Hi man, you forgot one (important to me) item to make your rojak tastier. Get some lime(not too many), slice them into tiny pieces. Mix with your rojak and stir well. Check it out, if it taste different.
Ooo…first time saw rojak that got tofu-pop(as what my family called). it’s look nice…..can i try? Lol.
looks nice la.
clementwpy: Yeah, you’re right, there is a Malay version of it as well. It also tastes very nice. There used to be a stall opposite the Star Cineplex that does good Malay style rojak.
Choonie: Yeah! I wrote a lot of food posts! I love cooking with friends and buying the ingredients and stuff from specialty import supermarkets, going shopping and picking all the quirky stuff to make into a dish and getting wine to go with it and friends to eat together in a properly equipped kitchen.
I lost most of the food posts coz the backup of sixthseal.com only goes back to November 2006. Alas…I loved taking photos and writing about them.
Roland: I remember someone slicing some pears into the rojak, not a traditional ingredient, to make it taste sweeter and juicier. We didn’t have any mang kuang. I don’t like the stuff in my rojak anyway. 😉
Ah Seng: Coke chicken. Yeah, it’s a very popular dish in Hong Kong. It’s chicken cooked with Coke (the drink, seriously). She used a slow cooker to cook it. It tastes sweetish, from the Coke. I’ll get the recipe off her and perhaps do a post on it. Upcoming projects. 🙂
Ying Yang: I didn’t actually organize a press release to say that I’m back, so it’s understandable. 😉
Thanks for reading, and it’s good to have you back! 🙂
sharon: Yeah, it’s fun to prepare food when you have spare time on your hands. 🙂
Jeff: I am a little ashamed to admit that I had very little to do with the cooking process, being the official photographer and all. None of the hands were mine. It’s either Joyce, Kathy, Keing or Colin.
shinyin_jocelyn: Coke chicken is made with Coke (the drink, not the stuff from Colombia). It’s very popular in HK, it’s actually cooked WITH Coke to make it taste the way it does, sweet (due the high sugar content in Coca Cola). I’ll post up a recipe once I organize it. 🙂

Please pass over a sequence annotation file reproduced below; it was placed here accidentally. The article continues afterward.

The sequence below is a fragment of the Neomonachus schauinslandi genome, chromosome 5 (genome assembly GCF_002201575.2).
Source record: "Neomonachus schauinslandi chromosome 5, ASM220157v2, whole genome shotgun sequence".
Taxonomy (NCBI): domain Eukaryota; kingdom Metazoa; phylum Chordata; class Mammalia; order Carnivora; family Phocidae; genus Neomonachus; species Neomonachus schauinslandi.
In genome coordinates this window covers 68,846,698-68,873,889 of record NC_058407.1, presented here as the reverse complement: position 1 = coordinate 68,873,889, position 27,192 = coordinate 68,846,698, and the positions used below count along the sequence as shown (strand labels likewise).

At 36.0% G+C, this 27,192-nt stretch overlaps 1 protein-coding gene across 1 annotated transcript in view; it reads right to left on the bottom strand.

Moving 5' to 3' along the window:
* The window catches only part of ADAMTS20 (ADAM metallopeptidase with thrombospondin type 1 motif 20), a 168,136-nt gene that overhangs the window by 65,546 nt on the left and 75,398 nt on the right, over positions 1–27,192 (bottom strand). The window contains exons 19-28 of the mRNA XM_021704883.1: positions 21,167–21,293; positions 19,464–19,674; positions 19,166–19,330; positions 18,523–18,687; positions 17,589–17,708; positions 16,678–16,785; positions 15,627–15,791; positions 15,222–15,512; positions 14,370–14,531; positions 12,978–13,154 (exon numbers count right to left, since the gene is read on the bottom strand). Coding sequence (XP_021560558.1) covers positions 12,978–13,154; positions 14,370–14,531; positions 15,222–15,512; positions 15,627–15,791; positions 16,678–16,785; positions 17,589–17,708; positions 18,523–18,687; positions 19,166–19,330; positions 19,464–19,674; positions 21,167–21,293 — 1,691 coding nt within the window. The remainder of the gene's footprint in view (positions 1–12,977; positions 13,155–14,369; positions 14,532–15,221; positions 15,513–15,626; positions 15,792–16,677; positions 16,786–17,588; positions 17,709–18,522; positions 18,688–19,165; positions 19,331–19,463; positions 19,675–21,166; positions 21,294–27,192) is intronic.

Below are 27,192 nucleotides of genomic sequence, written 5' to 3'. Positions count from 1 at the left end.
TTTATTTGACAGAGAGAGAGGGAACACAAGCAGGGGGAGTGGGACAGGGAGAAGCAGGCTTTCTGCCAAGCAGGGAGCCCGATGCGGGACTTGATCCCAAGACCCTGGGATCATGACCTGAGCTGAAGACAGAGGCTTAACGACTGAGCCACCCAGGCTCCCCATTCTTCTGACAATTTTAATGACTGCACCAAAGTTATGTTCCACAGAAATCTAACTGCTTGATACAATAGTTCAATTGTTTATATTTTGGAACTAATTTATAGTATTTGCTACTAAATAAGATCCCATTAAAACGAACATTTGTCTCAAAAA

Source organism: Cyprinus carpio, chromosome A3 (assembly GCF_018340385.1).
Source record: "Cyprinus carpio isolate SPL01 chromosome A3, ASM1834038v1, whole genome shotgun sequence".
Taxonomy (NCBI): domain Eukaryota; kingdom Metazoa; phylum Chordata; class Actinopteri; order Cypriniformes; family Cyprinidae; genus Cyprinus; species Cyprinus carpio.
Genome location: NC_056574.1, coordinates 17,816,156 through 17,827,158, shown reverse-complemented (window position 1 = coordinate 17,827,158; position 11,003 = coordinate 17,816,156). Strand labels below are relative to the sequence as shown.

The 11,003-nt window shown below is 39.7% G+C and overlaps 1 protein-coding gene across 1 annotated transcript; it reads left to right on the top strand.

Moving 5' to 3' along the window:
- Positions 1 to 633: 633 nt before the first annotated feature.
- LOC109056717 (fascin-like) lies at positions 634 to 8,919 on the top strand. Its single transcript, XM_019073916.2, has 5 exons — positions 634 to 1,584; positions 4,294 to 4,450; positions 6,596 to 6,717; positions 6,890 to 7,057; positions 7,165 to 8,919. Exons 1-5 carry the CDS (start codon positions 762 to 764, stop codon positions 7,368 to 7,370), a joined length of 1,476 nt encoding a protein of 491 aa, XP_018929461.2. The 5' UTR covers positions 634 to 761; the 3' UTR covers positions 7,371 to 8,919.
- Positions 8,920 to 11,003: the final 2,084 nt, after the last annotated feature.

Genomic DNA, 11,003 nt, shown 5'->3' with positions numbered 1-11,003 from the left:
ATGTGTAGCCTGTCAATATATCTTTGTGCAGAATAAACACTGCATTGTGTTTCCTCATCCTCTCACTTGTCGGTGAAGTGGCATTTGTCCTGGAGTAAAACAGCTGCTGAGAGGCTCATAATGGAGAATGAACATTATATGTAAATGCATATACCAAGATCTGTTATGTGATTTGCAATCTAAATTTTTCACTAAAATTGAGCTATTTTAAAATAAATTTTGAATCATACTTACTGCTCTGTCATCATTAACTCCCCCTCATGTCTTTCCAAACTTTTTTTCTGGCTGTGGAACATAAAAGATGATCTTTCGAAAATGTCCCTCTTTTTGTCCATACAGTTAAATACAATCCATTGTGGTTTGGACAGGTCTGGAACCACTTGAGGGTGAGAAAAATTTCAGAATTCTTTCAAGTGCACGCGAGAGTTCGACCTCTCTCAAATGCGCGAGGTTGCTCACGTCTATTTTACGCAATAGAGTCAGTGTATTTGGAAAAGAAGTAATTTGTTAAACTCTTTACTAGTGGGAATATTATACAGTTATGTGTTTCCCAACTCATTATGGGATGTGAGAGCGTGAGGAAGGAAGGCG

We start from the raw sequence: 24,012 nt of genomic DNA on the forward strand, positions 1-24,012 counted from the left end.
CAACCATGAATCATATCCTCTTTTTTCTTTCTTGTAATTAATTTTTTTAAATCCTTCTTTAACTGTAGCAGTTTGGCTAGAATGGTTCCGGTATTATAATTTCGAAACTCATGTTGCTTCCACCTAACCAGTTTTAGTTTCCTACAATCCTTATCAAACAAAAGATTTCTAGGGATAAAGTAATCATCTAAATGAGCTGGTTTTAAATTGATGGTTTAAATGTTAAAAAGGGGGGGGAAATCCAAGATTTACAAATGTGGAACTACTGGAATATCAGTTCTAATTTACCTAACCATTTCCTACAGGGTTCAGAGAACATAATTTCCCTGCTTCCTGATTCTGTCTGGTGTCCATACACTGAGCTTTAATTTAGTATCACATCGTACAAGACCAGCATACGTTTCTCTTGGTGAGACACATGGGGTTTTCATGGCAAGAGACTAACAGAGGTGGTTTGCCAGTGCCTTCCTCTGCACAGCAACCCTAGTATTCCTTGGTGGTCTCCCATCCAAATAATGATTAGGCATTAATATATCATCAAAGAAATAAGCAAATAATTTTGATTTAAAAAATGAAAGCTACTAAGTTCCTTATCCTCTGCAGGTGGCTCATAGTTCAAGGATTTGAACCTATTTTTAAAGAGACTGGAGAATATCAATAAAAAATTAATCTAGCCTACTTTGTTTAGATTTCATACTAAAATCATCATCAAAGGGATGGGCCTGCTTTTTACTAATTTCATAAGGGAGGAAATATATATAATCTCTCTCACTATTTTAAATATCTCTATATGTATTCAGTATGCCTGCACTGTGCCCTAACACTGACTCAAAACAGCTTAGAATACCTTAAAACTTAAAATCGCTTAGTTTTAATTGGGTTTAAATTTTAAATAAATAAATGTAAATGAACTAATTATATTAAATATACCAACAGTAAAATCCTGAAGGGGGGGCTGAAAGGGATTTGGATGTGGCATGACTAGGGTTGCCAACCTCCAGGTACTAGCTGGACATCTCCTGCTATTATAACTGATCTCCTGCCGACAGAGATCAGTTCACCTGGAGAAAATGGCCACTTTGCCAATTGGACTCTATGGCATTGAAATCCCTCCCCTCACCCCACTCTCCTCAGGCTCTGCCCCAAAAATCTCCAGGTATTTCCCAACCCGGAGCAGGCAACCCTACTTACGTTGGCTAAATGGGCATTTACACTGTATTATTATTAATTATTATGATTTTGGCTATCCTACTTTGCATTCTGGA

sylvia: No problem. I don’t have the recipe, Joyce made it. I will get it off her and arrange a time to cook it so you can see the process.
mocky: Lime?!?! Why? It would taste kinda funny won’t it? I’ll try it though just coz I like to try new things, but it’s not a very traditional ingredient.
nkwai: All rojak has tofu in it. I haven’t eaten one that doesn’t contain tofu yet. I don’t really like tofu, but it’s one of the major ingredients. Oh well.
shun2u: Thanks! 🙂 It tasted pretty good too.
I love rojak with dried and crispy yao char koay! HB, i remember started reading your blog since about 2003, then u were gone. glad that u r back now! 😀
xin: OMG! I remember you! You’re back! 🙂
It’s really, really good to see the old skool readers of sixthseal.com back again. Thanks for reading!
you guys forgot the crackers! the crackers!!
sigh i have the most massive rojak craving now T___T
HB: I wonder how do u look the same since years ago 😛 i still remember those days with the interesting entries, but im also happy that they are the history now, i hope they are 😛
ooohh!!! that sure looks delicious man!!!!! shall try it sometime 😀 i love to add bit of yao char kuey in it.. with lots of peanuts!
“use the ends to rub the cucumber – this somehow attenuates the bitterness of the cucumber through reasons unknown to modern science.”
yeah dude, i was doing that one time when a friend ask why I did that.. I told her the reason above.. but I can’t explain how by doing it can give such result.. lol!!
pinkpau: What crackers? I’ve never eaten rojak with crackers over here. It would be interesting to mail a batch to you and declare it as non-perishable and see how it turns out on your end. 🙂
xin: Hmm…I don’t know. I look pretty much the same now as I do a couple of years back. I’m probably going to overcompensate and age 10 years in six months when I hit 30. 🙂
bongkersz: Hey, that would taste even better than tofu. Tofu replacement. 🙂
Yeah, I can’t explain the rationale behind doing that too, wikipedia probably has an answer but I’m too lazy to search. Heh!
i love crackers too, i think i know wat pinkpau is talking about. >> http://sloppychic.com/olden-days-ipoh-white-coffee-rojak-stall-in-ttdi/ crackers like this. i usually ask for extra!
xin: Oh! Those crackers. It’s called prawn crackers right? With a shrimp inside the kueh? Hmm…it usually doesn’t come like this over here. 🙂